The US-based rating agency expects the country's economic growth to remain above average over the next few years and the rebound in the economy in the current fiscal ending March 31, 2022, will feed into states' revenues.
S&P Global Ratings on Friday said the Covid pandemic could worsen structural deficits and indebtedness of states, despite a likely rebound in the economy over the next 12-24 months.
The US-based rating agency expects the country’s economic growth to remain above average over the next few years and the rebound in the economy in the current fiscal ending March 31, 2022, will feed into states’ revenues.
S&P estimates revenues of states to increase by an average of 17 per cent annually over fiscals 2021-2023.
“The Covid-19 pandemic could worsen structural deficits and indebtedness of Indian state governments. India’s stronger growth than peer countries has been a key factor underpinning the sustainability of states’ fiscal performance,” S&P said in a report titled ‘Public Finance System Overview: Indian States’.
S&P Global Ratings had cut India’s growth forecast for the current fiscal to 9.5 per cent from 11 per cent earlier.
The agency lowered the growth outlook saying that a severe second Covid-19 outbreak in April and May led sharp contraction in economic activity, but a gradual revival is underway.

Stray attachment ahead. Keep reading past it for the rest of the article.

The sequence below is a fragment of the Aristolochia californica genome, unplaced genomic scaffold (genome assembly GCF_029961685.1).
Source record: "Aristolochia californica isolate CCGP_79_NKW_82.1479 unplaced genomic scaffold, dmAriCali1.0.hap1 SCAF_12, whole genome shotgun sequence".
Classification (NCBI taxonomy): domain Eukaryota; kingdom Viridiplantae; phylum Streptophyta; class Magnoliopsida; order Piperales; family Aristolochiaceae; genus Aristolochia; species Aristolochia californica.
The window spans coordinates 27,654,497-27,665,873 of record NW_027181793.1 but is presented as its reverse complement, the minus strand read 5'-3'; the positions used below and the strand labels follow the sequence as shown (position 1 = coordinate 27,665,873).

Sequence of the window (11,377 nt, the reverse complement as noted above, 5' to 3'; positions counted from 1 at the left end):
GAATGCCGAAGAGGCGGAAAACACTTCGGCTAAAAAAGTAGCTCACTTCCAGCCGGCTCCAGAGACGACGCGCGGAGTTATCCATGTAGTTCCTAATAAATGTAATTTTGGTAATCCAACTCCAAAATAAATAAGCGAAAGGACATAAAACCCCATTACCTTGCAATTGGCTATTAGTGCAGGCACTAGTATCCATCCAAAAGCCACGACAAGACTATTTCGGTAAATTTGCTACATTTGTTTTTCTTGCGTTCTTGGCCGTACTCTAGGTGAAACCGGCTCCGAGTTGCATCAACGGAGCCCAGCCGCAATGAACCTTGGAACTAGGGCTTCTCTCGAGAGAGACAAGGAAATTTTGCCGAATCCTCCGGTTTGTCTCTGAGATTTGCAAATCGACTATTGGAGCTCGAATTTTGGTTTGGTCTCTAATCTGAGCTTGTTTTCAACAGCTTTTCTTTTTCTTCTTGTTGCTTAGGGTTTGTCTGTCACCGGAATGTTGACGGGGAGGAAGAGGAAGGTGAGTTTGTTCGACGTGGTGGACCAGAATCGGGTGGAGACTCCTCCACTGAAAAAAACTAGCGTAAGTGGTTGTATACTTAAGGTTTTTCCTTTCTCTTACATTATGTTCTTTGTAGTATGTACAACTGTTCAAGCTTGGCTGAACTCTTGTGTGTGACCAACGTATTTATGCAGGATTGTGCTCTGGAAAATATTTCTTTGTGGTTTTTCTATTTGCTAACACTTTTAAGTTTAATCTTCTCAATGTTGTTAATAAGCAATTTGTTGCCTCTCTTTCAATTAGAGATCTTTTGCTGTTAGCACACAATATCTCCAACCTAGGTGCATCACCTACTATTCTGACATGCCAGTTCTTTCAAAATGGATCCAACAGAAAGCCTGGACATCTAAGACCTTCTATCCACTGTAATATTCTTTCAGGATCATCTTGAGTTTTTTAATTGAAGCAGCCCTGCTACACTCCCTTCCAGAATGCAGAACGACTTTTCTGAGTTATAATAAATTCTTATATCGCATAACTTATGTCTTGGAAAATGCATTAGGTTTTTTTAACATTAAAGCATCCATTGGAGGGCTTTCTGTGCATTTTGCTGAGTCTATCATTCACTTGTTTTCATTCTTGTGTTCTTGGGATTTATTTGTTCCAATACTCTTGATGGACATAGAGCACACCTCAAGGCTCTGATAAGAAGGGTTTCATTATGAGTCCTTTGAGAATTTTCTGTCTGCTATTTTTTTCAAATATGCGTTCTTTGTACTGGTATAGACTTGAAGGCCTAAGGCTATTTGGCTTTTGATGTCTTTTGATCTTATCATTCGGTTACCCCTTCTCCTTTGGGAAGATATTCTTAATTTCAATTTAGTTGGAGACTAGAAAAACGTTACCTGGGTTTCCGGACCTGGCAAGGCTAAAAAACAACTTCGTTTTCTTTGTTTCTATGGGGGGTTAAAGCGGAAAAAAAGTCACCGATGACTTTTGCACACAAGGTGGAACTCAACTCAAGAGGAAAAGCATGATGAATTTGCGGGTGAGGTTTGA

S&P said it will be hard for state governments to rapidly scale down elevated expenditures induced by Covid-19. The pandemic has led to increased spending on healthcare, social safety and digital infrastructure.
The agency believes the extraordinary support from the central government and the Reserve Bank of India will remain a key pillar for states’ fiscal framework and performance.
“A significant risk for the fiscal framework and performance of Indian states will be the Rs 3 trillion power sector reforms announced in FY2021-22 budget presented by the central government. While details of the proposed reform are not known yet, meaningful state participation is likely. The significant linkages between the power distribution companies (discoms) and states have led to the indebtedness of the discoms shifting to states,” S&P added.